A trio of theorists, including one from the NIST, have
described how a future quantum computer could be used to simulate complex,
high-energy collisions of subatomic particles. Given a working quantum computer—still
under development—the algorithm could solve important physics problems well
beyond the reach of even the most powerful conventional supercomputers.
High-energy particle collisions represent one of the most
important frontiers of modern physics, but the interactions involved are so
complex they often cannot be calculated from existing models. It’s an
experimental science, and one that requires big experiments like the
multibillion euro Large Hadron Collider (LHC).
Modeling such collisions would not be beyond a quantum
computer, however. Also the focus of intense research, such machines will take
advantage of quantum mechanics—the laws that govern the interaction of
subatomic particles. These laws allow quantum switches to exist in both on and
off states simultaneously, so they will be able to consider all possible
solutions to a problem at once.
“We have this theoretical model of the quantum
computer, and one of the big questions is, what physical processes that occur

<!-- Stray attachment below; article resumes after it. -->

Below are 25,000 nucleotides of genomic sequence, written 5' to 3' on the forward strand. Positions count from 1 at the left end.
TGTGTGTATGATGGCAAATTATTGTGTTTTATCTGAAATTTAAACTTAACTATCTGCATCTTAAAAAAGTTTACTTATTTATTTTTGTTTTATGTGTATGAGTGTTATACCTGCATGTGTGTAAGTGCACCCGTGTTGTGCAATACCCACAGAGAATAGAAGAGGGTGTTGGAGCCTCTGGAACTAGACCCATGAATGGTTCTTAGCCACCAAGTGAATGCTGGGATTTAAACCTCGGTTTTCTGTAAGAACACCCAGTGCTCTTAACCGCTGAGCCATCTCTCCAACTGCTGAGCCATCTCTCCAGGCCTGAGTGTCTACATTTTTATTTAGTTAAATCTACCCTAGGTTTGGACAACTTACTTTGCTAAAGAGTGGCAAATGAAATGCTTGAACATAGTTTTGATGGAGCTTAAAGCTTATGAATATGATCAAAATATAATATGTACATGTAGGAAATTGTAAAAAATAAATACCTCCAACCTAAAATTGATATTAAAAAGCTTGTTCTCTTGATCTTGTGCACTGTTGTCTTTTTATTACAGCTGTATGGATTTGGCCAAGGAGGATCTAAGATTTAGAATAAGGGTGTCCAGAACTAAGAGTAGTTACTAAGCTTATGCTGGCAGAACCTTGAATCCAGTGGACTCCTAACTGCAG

in nature can that model represent efficiently?” said NIST theorist
Stephen Jordan. “Maybe particle collisions, maybe the early universe after
the Big Bang? Can we use a quantum computer to simulate them and tell us what
Questions like these involve tracking the interaction of
many different elements, a situation that rapidly becomes too complicated for
today’s most powerful computers.
The team developed an algorithm—a series of instructions
that can be run repeatedly—that could run on any functioning quantum computer,
regardless of the specific technology that will eventually be used to build it.
The algorithm would simulate all the possible interactions between two
elementary particles colliding with each other, something that currently
requires years of effort and a large accelerator to study.
A substantial amount of the work on the algorithm was done
at the California Institute of Technology, while Jordan was a postdoctoral fellow.
His co-authors are fellow postdoctoral research Keith S.M. Lee (now a postdoctoral
researcher at the University
of Pittsburgh) and
Caltech’s John Preskill, the Richard P. Feynman Professor of Theoretical
“We believe this work could apply to the entire standard
model of physics,” Jordan
says. “It could allow quantum computers to serve as a sort of wind tunnel
for testing ideas that often require accelerators today.”